# mkdir environments/production/{manifests,modules} -p

Create a site.pp file in /code/environments/manifests/ with the following contents:

node 'agent.billcloud.local' {
}

There is nothing there yet but you can add configuration for your own modules later. Speaking of modules you need to download those to the /code/environments/production/modules directory. I find it easier to do a git pull since the base CoreOS image doesn’t come with puppet (so that we could do a puppet module install).

# git clone https://github.com/cristifalcas/puppet-etcd.git etcd

Once you get your modules downloaded proceed to the next section where we setup the agent node.

Puppet Agent Configuration

Here is the cloud-config we will use for our agent:

#cloud-config

ssh_authorized_keys:
        - "ssh-rsa AAAAB3NzaC..."
hostname: "agent"

coreos:  
    units:
        - name: "puppet.service"
          command: "start"
          content: |
                [Unit]
                Description=Puppet
                After=docker.service
                Requires=docker.service

                [Service]
                TimeoutStartSec=0
                ExecStartPre=-/usr/bin/docker kill puppet1
                ExecStartPre=-/usr/bin/docker rm puppet1
                ExecStartPre=/usr/bin/docker pull puppet/puppet-agent
                ExecStart=/usr/bin/docker run -rm --privileged --name puppet1 --hostname agent -v /tmp:/tmp -v /etc:/etc -v /var:/var -v /usr:/usr -v /lib64:/lib64 puppet/puppet-agent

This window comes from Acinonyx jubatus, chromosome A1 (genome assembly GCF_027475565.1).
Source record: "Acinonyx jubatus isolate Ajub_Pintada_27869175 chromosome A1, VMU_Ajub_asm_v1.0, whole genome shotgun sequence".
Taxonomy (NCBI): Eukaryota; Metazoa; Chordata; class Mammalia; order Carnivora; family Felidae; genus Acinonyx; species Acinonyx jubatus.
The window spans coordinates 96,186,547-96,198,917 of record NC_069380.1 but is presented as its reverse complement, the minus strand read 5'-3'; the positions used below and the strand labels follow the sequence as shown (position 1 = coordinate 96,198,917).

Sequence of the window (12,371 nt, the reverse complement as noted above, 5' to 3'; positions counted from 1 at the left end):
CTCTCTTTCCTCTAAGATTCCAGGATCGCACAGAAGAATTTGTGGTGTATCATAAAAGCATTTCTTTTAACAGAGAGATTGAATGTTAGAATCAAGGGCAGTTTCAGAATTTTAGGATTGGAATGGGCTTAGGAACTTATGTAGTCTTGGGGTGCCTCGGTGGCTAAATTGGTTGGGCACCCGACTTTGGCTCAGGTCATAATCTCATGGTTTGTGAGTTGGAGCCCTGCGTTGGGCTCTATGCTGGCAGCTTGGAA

[Install]
                WantedBy=multi-user.target
        - name: 00-ens192.network
          runtime: true
          content: |
                [Match]
                Name=ens192

                [Network]
                DNS=192.168.1.5
                Domains=billcloud.local
                Address=192.168.1.22
                Gateway=192.168.1.1

This one is very similar to our previous cloud-config for our server. For our agent we will use the puppet/puppet-agent. The cool thing about using puppet in a container is ease of installation but we don’t want to manage the container, because containers by definition are immutable. What we can do is share a bunch of volumes that link to the host OS. This will allow the puppet agent in the container to manage our host operating system!

-v /tmp:/tmp -v /etc:/etc -v /var:/var -v /usr:/usr -v /lib64:/lib64

Start up the agent server and login using SSH. Check the status of the puppet.service systemd unit using the journalctl command and you should see output similiar to the following:

$ journalctl -f -u puppet.service -n 40

Sep 20 03:43:47 agent docker[2229]: Info: Caching catalog for agent.billcloud.local
Sep 20 03:43:47 agent docker[2229]: Info: Applying configuration version '1474343027'
Sep 20 03:43:47 agent docker[2229]: Info: Creating state file /opt/puppetlabs/puppet/cache/state/state.yaml
Sep 20 03:43:47 agent docker[2229]: Notice: Applied catalog in 0.03 seconds
Sep 20 03:43:47 agent docker[2229]: Changes:
Sep 20 03:43:47 agent docker[2229]: Events:
Sep 20 03:43:47 agent docker[2229]: Resources:
Sep 20 03:43:47 agent docker[2229]:             Total: 7
Sep 20 03:43:47 agent docker[2229]: Time:
Sep 20 03:43:47 agent docker[2229]:        Filebucket: 0.00
Sep 20 03:43:47 agent docker[2229]:          Schedule: 0.00
Sep 20 03:43:47 agent docker[2229]:    Config retrieval: 0.25
Sep 20 03:43:47 agent docker[2229]:             Total: 0.25
Sep 20 03:43:47 agent docker[2229]:          Last run: 1474343027
Sep 20 03:43:47 agent docker[2229]: Version:
Sep 20 03:43:47 agent docker[2229]:            Config: 1474343027
Sep 20 03:43:47 agent docker[2229]:            Puppet: 4.6.2

You now have a fully functioning puppet environment running in CoreOS! If you are running a cluster of servers just include the puppet agent systemd unit definition in your cloud-config and setup the puppet configuration to manage it.

In future posts I will discuss using Puppet and CoreOS in greater detail.